A John Tenniel illustration from Lewis Carroll’s “Alice in Wonderland.”

Like Alice in Wonderland, here being quizzed by a hookah-smoking caterpillar in the classic John Tenniel illustration, Americans have been tumbling through a weird reality for four years now.

Photo by Neil Steinberg

Weird, scary escape from the Trump Zone

The strong odds of a Democrat Joe Biden win fails to reassure in our skewed and strange American political landscape.

SHARE Weird, scary escape from the Trump Zone

On Wednesday, Nov. 2, 2016, the Cubs won the World Series. The following Tuesday, Nov. 8, Donald Trump was elected president of the United States.

Ever since, those two events have been paired in my mind.

Opinion bug


A Cubs championship was deferred for so long, it began to seem impossible. Maybe it was impossible. So it happening anyway, despite being impossible, somehow broke reality, ripping the fabric of space-time. We were all sucked through the tear, into an alternate universe, and have been trapped there ever since.

That would explain a lot. Why we now stumble through this weird, 4th dimension. Like the child in that Twilight Zone episode “Little Girl Lost,” who vanishes through the portal that opens up in her bedroom. Or rather, like her father, desperately trying to find her, plunging into that skewed world, everything distorted, spinning, wrong.


Robert Sampson as the dad in the 1962 “Little Girl Lost” episode of The Twilight Zone, searching for his daughter in a strange, contorted 4th dimension.

Ditto for our plane of existence, where the president’s personal lawyer can appear in a Hollywood movie, sprawled on a bed with his hand down his pants, and not only does it fail to shock, but it makes perfect sense.

Like in “Alice in Wonderland” — of course, there is a large contemptuous caterpillar on a toadstool — this is the place where the talking caterpillar shows up. And of course the caterpillar is smoking a hookah. What else would a caterpillar smoke?

Here is where I’m supposed to tell you what to expect this Nov. 3. But at the risk of being drummed out of the Pundits Guild, I have a confession: I have no idea what is going to happen, Worse: I couldn’t even place my meager stack of chips on an outcome along the entire range of possibility and declare it likely.

Yes, there is massive early voter turnout. And yes, in my fever dreams those lining up for blocks and hours are all patriotic Americans, eyes steely with determination to make sure their country starts squeegeeing off the slime of its four-year embrace with Donald Trump, the beginning of our long, slow crawl back toward a reality that can be measured. Biden crushes Trump. That might happen.

Or maybe, as in any horror movie, expectations will be rudely dashed. Those long tines are Trump fans who don’t want the fun to end. As I write this, I hear their shouts at a rally within sight of my house. Revving motorcycles. “Four more years! Four more years!” They want to see an even greater America that in their convoluted definition means all Trump, all the time. Is that likely? No, but odds are deceptive.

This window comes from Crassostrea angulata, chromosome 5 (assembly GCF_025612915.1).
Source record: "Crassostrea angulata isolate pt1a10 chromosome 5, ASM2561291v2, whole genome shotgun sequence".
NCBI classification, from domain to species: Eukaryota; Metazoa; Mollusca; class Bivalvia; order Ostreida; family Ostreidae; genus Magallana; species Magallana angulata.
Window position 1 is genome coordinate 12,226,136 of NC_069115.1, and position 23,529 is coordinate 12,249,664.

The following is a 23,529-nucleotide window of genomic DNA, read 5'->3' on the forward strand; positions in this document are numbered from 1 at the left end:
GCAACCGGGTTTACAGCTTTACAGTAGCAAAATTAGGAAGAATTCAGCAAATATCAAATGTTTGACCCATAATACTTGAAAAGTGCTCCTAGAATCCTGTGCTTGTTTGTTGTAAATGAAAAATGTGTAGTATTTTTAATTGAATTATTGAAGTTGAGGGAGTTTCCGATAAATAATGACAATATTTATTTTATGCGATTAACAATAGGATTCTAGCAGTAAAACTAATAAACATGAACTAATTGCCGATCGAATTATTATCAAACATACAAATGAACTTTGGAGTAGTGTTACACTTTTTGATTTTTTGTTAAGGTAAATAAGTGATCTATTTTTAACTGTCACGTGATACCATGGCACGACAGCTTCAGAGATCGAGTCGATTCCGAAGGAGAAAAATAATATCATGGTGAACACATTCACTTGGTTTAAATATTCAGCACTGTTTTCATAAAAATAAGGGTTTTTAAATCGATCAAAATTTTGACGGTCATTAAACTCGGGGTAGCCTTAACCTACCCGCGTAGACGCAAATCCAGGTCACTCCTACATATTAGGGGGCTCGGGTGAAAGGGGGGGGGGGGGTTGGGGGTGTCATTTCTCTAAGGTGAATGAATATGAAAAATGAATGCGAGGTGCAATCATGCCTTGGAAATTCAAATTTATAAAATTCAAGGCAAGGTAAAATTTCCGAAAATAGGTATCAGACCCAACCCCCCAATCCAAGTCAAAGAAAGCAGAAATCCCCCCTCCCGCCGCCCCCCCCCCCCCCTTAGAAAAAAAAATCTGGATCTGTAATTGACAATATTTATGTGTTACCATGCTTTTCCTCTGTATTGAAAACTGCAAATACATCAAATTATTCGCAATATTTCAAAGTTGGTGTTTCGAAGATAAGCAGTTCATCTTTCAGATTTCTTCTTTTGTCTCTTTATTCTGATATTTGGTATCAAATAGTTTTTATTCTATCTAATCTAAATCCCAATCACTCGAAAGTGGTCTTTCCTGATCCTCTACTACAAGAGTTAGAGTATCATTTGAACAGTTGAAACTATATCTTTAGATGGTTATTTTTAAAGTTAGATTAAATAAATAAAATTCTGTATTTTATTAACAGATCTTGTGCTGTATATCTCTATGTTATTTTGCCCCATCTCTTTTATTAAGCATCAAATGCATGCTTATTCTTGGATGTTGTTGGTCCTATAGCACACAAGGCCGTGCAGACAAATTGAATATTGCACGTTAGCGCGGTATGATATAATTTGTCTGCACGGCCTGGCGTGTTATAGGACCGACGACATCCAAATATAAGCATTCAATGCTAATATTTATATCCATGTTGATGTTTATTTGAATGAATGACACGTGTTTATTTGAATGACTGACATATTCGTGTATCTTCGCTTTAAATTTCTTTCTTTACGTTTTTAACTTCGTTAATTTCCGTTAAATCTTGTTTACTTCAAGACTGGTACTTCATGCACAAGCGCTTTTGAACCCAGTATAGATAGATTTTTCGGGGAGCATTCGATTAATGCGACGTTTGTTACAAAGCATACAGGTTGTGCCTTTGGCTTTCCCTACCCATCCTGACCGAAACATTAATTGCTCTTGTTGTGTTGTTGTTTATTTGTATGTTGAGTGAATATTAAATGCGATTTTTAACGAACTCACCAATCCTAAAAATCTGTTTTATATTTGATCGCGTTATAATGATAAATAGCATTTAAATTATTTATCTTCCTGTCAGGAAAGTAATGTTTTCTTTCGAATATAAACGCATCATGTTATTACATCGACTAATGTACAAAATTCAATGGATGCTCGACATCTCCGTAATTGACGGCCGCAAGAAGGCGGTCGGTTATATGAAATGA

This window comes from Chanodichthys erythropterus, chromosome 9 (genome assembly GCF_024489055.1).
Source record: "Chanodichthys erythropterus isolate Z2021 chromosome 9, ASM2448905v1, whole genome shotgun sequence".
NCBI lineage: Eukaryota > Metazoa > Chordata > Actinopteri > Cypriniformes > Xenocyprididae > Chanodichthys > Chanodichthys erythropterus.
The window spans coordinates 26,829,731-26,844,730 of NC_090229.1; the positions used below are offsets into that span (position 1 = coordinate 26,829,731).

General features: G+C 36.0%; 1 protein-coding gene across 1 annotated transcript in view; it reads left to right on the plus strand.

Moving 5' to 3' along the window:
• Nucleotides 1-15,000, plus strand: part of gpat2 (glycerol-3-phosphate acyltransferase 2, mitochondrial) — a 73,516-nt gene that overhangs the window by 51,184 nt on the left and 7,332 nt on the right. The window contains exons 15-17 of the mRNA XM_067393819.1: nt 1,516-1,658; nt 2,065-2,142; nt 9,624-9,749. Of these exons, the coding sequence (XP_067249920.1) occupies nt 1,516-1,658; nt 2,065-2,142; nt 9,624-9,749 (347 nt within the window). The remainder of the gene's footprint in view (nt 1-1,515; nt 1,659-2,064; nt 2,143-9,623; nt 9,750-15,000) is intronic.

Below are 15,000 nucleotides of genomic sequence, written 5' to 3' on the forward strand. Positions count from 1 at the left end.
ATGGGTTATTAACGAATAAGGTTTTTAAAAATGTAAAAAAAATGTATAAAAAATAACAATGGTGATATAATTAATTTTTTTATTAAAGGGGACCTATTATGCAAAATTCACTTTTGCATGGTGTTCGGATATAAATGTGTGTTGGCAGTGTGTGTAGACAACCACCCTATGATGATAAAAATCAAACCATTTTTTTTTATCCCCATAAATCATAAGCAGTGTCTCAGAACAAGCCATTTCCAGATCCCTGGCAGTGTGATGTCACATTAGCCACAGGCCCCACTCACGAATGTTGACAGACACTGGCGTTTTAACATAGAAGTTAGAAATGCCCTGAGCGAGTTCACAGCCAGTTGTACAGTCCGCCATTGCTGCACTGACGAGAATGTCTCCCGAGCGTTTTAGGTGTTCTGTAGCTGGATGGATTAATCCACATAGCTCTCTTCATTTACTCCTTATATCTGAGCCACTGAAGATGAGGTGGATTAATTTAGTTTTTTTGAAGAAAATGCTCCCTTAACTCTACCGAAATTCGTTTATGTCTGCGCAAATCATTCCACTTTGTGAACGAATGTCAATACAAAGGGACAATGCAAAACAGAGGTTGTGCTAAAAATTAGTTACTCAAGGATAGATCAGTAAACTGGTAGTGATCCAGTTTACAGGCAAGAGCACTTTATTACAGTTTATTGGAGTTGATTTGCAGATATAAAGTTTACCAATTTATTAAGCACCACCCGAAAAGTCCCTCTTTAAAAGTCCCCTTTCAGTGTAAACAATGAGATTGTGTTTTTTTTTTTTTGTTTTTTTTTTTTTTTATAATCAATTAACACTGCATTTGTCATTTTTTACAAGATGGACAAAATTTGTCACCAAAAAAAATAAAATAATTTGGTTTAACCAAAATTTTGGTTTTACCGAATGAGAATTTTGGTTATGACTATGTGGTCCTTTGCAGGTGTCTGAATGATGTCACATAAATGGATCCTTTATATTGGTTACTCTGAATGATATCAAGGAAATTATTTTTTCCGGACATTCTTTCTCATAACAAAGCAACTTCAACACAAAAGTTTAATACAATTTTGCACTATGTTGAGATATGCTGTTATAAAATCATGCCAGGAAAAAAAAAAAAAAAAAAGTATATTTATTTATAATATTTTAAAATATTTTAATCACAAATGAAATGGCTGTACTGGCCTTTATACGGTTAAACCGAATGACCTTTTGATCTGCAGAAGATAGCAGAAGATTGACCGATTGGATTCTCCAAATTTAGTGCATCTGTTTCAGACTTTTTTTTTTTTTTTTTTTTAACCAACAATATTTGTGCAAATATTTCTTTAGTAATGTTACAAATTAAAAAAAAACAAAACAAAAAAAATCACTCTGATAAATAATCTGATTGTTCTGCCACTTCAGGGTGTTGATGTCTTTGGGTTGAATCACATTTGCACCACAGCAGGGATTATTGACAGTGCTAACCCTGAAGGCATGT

Nate Silver has Biden an 88 to 12 favorite. Which is not comforting at all. Here’s why: Say I take a revolver with seven chambers — a Smith & Wesson Seven-Shot Medium Frame will do.

I put a bullet into one chamber, spin it, and then compel you to put the gun to your head and pull the trigger. As you slowly bring the cold barrel to your temple, are you calm, thinking, “No worries; odds are 86% that I’ll be fine!” Or are you terrified at that 14% chance that your life will end splashed against the wall? Any sane person would be terrified.

The sane Americans today are terrified.

Trump could win outright. Or he could steal the election. He’s already tossed every American tradition over the side. Election by popular vote is just one more. Trump has repeatedly gone on record that he will not respect the outcome should he lose and tipped his hand that he will use the tiny speck of voter fraud as his fig leaf.

The only question is how clumsily he tries, how blindly Republicans help and whether they succeed. Whether we let them succeed. I believe in the end Trump will be defeated. I’m a good-wins-over-evil kind of guy. But I could be wrong, and it won’t be pretty.

So spin the cylinder and see what happens. Click? Or bang? Frankly, the Inauguration Day outcome I can see most clearly is Donald Trump and Joe Biden, in formal attire, wrestling over the Bible on the steps of the Capitol, each trying to shout the oath louder than the other, before a sea of red-and-blue Americans all fighting in a mad, massive free-for-all Battle Royale.

Meanwhile the chuckles from both Russia and China are so loud we can almost hear them.

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